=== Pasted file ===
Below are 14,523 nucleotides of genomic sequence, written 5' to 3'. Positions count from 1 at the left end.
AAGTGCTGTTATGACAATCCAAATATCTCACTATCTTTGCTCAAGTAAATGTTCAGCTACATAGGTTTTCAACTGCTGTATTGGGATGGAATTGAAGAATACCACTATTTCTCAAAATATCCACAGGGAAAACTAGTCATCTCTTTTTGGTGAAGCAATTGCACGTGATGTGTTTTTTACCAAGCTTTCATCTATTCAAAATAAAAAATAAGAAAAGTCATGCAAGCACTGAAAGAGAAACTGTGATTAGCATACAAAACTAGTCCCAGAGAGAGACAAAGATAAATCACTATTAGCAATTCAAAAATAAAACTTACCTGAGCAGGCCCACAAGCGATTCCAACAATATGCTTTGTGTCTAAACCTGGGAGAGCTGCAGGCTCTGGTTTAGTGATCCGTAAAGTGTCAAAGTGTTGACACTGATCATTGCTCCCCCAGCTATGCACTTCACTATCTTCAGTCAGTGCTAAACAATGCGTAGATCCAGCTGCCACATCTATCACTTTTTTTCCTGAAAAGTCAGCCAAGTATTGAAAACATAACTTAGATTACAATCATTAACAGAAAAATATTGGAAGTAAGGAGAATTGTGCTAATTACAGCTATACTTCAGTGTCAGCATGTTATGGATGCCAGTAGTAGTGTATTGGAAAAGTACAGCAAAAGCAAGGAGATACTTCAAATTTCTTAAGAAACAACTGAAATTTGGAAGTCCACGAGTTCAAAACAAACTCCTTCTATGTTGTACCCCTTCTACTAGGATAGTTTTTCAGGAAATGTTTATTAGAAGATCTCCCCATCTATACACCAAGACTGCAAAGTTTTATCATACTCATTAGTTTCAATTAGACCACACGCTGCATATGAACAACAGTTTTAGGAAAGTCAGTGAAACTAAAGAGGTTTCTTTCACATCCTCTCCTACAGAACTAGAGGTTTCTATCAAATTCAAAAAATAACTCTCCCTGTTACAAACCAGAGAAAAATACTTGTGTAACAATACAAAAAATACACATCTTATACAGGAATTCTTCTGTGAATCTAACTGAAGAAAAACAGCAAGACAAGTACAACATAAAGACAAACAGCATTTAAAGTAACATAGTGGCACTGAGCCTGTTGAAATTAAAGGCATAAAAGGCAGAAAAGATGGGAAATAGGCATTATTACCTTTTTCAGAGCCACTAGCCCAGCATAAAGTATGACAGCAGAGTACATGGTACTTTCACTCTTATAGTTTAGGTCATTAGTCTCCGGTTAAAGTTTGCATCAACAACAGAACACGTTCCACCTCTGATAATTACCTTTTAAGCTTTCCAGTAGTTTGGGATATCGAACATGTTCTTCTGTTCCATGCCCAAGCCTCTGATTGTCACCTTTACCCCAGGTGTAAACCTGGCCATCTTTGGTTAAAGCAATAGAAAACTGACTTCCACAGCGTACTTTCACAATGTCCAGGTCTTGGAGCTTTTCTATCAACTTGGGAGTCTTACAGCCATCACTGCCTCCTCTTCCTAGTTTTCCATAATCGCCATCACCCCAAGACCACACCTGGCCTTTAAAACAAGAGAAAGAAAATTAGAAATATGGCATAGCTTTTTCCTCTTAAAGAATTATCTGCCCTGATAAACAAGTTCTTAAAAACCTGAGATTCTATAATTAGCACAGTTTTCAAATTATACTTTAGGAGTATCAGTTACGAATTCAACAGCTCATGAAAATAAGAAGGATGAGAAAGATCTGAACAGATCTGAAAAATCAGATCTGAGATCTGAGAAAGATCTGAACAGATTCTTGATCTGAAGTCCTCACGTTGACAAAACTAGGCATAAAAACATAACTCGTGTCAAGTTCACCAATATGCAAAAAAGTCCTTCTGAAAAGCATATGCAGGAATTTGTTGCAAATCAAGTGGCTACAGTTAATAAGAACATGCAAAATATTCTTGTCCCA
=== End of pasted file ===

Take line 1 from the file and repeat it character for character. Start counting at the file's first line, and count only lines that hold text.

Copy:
Below are 14,523 nucleotides of genomic sequence, written 5' to 3'. Positions count from 1 at the left end.